I want to devote this post to talking about the big news yesterday regarding the NABRE. Below are just some random thoughts that have come to mind since yesterday:
First off, it is pretty exciting that we are just over two months away from the publication of a major Catholic Bible revision. When are we likely to see something like this again? I am not aware of any other new Catholic translations in progress, perhaps the only exception being the Bible In Its Traditions project. Of course, there is the NRSV, which Harper UK may publish in its adapted liturgical form at some point. (A version of the current NRSV with Grail Psalms will be published in February from Harper UK.) So, I look forward to analyzing the NABRE in comparison to the original NAB, as well as the RSV and NRSV.
Also, I am encouraged to see that on March 9th the NABRE will be launched in various formats. This includes print, as well as audio and electronic. Having the NABRE on the Kindle will be a definite bonus. In addition, it will be interesting to see what publishers will be producing the NABRE. One of the areas that kept the NAB somewhat stale in the past has been its general uniformity in look no matter the publisher. With all of the attractive formats and designs that publishers like Zondervan, HarperCollins, and Crossway put out for their Bibles, the NABRE certainly needs to be licensed by a major publishing house. I am certain that we will see a new edition of Oxford’s Catholic Study Bible in the near future. Reader Sharon alerted me to the new Little Rock Catholic Study Bible which will be released in June with the NABRE. They had earlier published an edition with just the Gospels.
One of my hopes for this new NABRE is that it will provide a uniform translation philosophy from Genesis to Revelation. As I mentioned in a comment on another post, one of the areas that hurt the NAB in the past was that it was so uneven. If it sticks to the translation philosophy of the revised NAB NT in regards to being fairly formal/literal and using moderate horizontal inclusive language, the revision will be a much needed upgrade. Will it be as accepted by more conservative Catholics who tend to stick with the RSV-CE? My guess is probably not. But if the final product is a better version of the NAB, the Catholic Church in America will benefit. Of course, we will have to wait and see what the translation looks like before jumping to any conclusions.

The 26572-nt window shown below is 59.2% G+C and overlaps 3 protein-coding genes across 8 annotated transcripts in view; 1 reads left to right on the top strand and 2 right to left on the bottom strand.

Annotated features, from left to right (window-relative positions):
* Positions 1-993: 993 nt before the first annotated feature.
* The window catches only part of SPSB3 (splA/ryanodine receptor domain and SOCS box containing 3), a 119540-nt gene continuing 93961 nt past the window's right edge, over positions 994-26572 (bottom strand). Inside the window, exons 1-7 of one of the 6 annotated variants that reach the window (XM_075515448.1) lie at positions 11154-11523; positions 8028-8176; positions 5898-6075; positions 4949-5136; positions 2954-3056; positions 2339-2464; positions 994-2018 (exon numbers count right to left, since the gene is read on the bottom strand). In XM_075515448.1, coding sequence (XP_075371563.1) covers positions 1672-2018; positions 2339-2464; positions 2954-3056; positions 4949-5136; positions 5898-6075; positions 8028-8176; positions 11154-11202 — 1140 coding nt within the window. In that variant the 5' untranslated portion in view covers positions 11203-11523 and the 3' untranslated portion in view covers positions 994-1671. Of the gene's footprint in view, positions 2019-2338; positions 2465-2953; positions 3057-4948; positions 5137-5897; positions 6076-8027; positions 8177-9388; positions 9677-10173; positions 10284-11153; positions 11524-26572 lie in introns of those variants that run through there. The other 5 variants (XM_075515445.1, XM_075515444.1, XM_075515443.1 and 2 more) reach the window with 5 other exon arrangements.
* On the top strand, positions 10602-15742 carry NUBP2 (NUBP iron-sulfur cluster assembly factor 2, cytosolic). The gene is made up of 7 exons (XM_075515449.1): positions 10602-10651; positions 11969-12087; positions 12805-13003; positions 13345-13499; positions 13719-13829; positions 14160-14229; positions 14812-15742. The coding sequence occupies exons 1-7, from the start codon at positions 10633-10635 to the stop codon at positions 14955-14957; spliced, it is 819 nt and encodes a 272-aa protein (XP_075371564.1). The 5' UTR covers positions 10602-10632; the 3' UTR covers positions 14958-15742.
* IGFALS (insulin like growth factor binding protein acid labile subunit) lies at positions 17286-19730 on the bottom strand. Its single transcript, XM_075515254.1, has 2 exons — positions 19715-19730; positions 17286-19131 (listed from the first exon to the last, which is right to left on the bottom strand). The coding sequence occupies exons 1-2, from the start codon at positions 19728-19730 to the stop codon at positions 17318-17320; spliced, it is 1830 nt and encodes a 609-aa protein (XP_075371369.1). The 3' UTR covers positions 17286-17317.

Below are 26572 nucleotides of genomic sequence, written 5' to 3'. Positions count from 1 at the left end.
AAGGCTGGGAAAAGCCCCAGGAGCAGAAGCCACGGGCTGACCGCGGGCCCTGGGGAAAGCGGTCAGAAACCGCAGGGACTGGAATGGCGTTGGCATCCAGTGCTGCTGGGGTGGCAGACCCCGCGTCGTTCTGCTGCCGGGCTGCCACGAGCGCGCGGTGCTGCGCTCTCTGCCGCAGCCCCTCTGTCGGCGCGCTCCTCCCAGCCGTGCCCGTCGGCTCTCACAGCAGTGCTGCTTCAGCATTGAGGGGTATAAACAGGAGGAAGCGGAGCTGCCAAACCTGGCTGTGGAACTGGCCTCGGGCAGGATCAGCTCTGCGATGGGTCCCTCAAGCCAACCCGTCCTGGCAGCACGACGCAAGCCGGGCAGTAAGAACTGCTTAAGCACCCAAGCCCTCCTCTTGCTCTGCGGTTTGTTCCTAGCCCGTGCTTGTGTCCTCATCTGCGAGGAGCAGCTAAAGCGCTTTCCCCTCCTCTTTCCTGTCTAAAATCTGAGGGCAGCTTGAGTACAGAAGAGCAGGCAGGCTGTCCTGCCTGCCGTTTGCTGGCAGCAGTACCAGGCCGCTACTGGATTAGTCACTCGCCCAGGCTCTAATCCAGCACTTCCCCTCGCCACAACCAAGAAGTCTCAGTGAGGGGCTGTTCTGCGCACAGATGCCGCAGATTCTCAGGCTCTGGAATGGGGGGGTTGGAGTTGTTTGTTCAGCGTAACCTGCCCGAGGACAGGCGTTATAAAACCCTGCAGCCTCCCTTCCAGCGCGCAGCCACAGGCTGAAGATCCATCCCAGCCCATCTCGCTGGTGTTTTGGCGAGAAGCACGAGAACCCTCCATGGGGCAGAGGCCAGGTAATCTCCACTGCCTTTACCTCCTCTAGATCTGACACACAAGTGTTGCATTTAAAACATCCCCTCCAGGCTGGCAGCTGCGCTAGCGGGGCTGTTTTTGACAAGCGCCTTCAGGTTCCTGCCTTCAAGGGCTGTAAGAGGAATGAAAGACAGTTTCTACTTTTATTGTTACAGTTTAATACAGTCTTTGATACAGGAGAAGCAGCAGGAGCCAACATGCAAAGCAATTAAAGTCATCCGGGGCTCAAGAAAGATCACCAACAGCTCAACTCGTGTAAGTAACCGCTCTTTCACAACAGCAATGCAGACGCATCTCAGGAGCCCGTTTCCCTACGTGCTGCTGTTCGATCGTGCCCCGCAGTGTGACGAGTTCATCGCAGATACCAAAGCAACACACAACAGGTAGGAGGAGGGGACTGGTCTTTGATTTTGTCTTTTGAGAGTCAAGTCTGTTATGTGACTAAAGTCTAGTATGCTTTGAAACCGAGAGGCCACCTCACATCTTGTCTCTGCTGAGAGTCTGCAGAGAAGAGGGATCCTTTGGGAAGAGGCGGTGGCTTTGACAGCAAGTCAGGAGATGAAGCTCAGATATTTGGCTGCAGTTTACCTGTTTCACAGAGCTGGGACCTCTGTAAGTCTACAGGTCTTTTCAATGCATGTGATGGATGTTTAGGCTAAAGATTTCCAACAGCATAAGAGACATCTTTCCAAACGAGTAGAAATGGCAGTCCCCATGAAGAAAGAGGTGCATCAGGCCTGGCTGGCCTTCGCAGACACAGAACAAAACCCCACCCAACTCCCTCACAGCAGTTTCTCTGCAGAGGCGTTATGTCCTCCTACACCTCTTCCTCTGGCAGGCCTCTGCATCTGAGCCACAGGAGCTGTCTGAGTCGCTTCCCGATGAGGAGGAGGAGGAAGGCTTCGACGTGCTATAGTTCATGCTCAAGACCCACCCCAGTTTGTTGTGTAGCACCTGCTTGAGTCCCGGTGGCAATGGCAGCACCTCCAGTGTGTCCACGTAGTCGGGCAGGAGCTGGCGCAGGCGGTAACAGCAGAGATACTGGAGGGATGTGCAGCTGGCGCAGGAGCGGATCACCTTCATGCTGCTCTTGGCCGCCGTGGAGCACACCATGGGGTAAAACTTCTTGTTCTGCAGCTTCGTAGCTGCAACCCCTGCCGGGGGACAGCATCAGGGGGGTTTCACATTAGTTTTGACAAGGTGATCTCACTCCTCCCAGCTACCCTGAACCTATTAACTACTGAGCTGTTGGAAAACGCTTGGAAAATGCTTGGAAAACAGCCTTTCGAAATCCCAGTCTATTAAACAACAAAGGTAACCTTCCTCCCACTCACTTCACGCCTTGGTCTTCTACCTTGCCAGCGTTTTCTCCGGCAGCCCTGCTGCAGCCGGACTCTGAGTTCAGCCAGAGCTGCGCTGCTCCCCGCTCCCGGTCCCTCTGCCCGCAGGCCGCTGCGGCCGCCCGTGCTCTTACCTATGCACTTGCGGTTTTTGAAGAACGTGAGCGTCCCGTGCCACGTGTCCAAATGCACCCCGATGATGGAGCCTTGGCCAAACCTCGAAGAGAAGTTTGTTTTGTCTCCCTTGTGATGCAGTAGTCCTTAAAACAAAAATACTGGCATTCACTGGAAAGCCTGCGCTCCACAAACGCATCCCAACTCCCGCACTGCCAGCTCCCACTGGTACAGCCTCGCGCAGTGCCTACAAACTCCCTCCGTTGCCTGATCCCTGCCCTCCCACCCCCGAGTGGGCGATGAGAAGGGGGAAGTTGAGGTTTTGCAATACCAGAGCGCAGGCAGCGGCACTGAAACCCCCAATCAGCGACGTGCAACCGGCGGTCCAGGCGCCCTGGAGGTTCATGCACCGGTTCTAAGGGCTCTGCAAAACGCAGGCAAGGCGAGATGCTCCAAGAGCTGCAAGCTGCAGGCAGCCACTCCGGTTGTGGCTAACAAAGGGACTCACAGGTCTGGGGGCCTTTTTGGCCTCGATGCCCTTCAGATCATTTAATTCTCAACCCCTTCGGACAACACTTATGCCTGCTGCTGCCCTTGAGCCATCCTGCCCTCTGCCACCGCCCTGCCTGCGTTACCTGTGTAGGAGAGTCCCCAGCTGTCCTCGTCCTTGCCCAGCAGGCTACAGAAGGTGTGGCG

The last thing I want to mention is the NAB commentary/notes. Oftentimes in the past (and present), one of the chief complaints that I have read against the NAB is the commentary. From my experiences, when people criticize the NAB it is the notes and commentary, more so than the translation itself, which is the issue. In general, while I do think they tend to focus too much on the historical-critical method and spend way too much time on issues like the “Q” hypothesis in the Gospel, overall I think they are OK. Are there some stinkers? Yes, there are a few, most notoriously in Matthew 16:21-23. But as Pope Benedict has said, the historical method is an “indispensable tool” for exegetes, so it is important that issues like that is included. However, I think those who produced the NAB(RE) notes would do better in recognizing the need to provide solid commentary that is both historical, but also faith affirming. It must be remembered that for the vast majority of Catholics, the NAB(RE) will be the only Bible they read.
Either way, it is going to be a lot of fun examining the NABRE.